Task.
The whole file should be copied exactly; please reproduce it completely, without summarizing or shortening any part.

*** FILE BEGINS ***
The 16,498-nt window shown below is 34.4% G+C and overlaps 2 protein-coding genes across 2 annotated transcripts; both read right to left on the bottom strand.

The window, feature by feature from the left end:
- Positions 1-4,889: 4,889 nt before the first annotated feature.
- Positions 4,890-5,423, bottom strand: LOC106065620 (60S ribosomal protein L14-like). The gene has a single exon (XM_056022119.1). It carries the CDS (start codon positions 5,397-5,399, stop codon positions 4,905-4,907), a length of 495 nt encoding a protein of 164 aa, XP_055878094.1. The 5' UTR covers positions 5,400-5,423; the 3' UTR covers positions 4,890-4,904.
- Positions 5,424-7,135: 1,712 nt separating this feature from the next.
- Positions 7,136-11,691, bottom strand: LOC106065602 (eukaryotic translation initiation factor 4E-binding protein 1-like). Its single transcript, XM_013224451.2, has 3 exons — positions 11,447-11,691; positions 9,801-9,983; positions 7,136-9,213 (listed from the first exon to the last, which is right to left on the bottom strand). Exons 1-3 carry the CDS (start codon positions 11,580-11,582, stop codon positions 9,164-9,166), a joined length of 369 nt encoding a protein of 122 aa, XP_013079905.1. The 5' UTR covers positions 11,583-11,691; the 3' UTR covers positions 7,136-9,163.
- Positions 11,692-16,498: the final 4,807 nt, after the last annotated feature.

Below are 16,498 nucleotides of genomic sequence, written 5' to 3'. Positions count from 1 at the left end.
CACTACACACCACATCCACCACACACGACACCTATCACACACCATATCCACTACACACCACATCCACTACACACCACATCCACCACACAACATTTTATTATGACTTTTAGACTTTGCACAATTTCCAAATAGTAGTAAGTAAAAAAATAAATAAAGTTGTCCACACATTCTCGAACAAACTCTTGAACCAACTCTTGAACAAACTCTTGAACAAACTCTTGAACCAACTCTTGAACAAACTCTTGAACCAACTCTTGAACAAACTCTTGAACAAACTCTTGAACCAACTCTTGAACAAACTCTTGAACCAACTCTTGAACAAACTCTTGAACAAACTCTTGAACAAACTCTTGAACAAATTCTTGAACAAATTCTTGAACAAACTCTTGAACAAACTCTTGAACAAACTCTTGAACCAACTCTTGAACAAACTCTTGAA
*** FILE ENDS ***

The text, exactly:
The 16,498-nt window shown below is 34.4% G+C and overlaps 2 protein-coding genes across 2 annotated transcripts; both read right to left on the bottom strand.

The window, feature by feature from the left end:
- Positions 1-4,889: 4,889 nt before the first annotated feature.
- Positions 4,890-5,423, bottom strand: LOC106065620 (60S ribosomal protein L14-like). The gene has a single exon (XM_056022119.1). It carries the CDS (start codon positions 5,397-5,399, stop codon positions 4,905-4,907), a length of 495 nt encoding a protein of 164 aa, XP_055878094.1. The 5' UTR covers positions 5,400-5,423; the 3' UTR covers positions 4,890-4,904.
- Positions 5,424-7,135: 1,712 nt separating this feature from the next.
- Positions 7,136-11,691, bottom strand: LOC106065602 (eukaryotic translation initiation factor 4E-binding protein 1-like). Its single transcript, XM_013224451.2, has 3 exons — positions 11,447-11,691; positions 9,801-9,983; positions 7,136-9,213 (listed from the first exon to the last, which is right to left on the bottom strand). Exons 1-3 carry the CDS (start codon positions 11,580-11,582, stop codon positions 9,164-9,166), a joined length of 369 nt encoding a protein of 122 aa, XP_013079905.1. The 5' UTR covers positions 11,583-11,691; the 3' UTR covers positions 7,136-9,163.
- Positions 11,692-16,498: the final 4,807 nt, after the last annotated feature.

Below are 16,498 nucleotides of genomic sequence, written 5' to 3'. Positions count from 1 at the left end.
CACTACACACCACATCCACCACACACGACACCTATCACACACCATATCCACTACACACCACATCCACTACACACCACATCCACCACACAACATTTTATTATGACTTTTAGACTTTGCACAATTTCCAAATAGTAGTAAGTAAAAAAATAAATAAAGTTGTCCACACATTCTCGAACAAACTCTTGAACCAACTCTTGAACAAACTCTTGAACAAACTCTTGAACCAACTCTTGAACAAACTCTTGAACCAACTCTTGAACAAACTCTTGAACAAACTCTTGAACCAACTCTTGAACAAACTCTTGAACCAACTCTTGAACAAACTCTTGAACAAACTCTTGAACAAACTCTTGAACAAATTCTTGAACAAATTCTTGAACAAACTCTTGAACAAACTCTTGAACAAACTCTTGAACCAACTCTTGAACAAACTCTTGAA